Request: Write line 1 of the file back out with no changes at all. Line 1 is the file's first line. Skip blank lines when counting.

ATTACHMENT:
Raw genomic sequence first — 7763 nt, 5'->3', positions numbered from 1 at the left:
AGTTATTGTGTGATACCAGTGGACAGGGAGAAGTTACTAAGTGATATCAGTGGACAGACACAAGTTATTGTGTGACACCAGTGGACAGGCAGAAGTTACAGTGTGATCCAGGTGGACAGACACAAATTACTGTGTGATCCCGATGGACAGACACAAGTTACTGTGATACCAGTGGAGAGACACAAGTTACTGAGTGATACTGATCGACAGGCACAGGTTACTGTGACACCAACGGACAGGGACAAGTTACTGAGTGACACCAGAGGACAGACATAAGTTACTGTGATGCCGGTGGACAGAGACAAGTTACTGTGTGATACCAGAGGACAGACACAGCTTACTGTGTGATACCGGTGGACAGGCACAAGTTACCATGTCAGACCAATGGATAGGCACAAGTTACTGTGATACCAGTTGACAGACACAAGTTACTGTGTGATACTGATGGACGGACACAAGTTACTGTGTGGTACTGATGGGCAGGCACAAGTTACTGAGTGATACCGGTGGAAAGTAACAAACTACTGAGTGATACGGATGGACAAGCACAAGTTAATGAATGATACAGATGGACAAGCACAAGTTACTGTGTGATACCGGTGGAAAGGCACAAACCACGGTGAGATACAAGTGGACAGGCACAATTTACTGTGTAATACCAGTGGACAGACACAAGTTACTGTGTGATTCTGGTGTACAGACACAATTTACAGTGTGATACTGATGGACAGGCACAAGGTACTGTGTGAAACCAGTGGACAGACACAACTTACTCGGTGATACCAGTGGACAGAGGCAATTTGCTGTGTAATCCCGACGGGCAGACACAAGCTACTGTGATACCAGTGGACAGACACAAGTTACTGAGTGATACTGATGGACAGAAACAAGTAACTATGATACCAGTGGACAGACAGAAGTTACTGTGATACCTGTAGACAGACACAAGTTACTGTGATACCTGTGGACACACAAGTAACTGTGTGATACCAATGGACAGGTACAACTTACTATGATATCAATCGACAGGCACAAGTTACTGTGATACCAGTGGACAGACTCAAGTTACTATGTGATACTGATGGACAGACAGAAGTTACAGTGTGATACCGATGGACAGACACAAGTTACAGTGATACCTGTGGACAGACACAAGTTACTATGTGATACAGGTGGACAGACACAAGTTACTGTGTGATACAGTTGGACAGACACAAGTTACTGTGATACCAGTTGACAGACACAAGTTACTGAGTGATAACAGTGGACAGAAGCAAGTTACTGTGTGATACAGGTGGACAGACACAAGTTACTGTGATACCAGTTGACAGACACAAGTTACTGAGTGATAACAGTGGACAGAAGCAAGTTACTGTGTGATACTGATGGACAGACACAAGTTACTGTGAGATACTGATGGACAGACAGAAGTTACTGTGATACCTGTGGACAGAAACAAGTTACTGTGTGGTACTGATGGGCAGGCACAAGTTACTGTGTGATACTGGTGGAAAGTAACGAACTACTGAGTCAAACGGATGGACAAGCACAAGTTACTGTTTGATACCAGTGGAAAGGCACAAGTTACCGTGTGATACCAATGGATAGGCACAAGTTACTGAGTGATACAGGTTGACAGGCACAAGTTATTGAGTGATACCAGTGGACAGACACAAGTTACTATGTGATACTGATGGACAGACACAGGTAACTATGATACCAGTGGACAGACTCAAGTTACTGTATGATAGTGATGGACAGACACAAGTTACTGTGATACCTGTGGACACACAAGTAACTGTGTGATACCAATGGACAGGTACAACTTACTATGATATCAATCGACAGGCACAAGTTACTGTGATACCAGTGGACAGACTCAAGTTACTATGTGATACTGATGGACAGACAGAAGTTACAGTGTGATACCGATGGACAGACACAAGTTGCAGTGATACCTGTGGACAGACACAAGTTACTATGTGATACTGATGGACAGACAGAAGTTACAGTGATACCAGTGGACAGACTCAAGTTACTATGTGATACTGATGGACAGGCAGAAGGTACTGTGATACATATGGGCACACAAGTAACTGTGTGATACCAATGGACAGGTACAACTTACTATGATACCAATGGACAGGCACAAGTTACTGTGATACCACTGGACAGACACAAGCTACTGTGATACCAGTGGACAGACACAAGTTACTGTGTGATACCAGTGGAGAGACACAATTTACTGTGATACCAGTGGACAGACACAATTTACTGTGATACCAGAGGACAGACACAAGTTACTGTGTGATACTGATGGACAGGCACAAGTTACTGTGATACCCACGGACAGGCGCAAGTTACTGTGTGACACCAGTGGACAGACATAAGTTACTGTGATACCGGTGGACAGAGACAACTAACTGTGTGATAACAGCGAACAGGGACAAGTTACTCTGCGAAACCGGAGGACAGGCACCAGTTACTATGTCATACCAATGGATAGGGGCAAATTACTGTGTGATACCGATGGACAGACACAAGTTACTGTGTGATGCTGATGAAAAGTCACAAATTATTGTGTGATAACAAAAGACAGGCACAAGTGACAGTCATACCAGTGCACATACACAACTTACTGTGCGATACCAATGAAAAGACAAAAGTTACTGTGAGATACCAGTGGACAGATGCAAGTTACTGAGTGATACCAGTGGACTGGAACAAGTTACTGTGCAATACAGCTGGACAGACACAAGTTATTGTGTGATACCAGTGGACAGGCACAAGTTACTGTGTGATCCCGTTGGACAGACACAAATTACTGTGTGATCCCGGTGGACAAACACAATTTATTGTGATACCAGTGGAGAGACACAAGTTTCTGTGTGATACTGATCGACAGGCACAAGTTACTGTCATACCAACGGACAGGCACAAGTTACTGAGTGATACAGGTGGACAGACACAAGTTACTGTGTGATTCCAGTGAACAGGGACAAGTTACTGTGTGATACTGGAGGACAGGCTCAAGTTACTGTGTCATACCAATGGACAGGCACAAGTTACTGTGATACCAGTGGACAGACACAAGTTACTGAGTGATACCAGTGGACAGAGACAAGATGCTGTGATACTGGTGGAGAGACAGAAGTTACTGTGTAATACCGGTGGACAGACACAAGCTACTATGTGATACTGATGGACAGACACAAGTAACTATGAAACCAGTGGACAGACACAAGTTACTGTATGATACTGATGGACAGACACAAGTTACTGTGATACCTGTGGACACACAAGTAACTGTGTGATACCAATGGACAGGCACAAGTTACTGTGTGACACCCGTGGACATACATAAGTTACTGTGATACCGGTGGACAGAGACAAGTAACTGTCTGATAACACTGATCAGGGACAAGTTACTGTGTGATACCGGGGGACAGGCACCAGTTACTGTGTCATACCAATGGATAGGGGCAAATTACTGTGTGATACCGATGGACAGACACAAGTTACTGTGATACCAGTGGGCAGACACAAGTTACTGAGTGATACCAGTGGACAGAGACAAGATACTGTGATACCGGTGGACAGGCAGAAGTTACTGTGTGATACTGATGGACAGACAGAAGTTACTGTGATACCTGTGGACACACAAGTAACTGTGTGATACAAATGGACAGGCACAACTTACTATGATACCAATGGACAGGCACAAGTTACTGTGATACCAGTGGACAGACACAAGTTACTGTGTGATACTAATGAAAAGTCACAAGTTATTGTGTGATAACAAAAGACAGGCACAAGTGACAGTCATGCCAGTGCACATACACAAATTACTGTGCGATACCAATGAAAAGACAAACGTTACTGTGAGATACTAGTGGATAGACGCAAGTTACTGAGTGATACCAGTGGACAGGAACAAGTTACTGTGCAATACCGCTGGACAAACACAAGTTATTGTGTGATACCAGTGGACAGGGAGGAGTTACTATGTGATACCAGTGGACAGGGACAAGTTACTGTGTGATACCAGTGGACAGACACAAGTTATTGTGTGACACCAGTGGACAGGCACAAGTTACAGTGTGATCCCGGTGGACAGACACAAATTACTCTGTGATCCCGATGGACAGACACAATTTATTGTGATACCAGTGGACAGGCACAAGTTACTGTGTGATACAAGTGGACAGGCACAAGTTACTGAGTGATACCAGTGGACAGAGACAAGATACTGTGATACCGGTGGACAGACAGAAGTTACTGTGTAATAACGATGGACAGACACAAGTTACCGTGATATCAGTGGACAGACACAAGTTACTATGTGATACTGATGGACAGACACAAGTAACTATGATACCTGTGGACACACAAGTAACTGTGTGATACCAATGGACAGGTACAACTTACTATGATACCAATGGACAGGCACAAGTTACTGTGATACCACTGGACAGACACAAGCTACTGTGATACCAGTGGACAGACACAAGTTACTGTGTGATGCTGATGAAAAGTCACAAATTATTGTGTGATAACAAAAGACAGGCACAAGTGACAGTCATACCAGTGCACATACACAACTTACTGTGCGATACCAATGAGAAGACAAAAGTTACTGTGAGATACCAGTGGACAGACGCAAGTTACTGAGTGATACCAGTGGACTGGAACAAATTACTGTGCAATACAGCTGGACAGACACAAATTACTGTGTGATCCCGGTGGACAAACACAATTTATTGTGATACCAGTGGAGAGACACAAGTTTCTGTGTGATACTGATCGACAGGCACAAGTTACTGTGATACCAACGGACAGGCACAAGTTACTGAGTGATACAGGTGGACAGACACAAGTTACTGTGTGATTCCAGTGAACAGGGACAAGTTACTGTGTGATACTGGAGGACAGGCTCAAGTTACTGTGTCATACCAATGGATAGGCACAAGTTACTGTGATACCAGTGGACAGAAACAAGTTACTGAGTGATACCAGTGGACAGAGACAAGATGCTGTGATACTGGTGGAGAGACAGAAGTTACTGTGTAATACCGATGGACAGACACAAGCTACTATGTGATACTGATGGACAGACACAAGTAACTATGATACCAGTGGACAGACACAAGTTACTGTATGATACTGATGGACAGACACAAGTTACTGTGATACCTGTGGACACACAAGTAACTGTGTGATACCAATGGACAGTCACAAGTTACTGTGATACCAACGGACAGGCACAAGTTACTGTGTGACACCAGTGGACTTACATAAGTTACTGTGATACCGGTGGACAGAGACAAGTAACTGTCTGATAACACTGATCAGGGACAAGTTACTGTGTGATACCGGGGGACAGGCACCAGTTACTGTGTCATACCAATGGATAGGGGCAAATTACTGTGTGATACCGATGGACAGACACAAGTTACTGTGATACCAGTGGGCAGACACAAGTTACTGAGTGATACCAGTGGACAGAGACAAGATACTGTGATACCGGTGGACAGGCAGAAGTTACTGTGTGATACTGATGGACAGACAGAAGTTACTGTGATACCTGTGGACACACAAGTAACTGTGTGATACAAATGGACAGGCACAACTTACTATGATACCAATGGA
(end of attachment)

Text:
Raw genomic sequence first — 7763 nt, 5'->3', positions numbered from 1 at the left: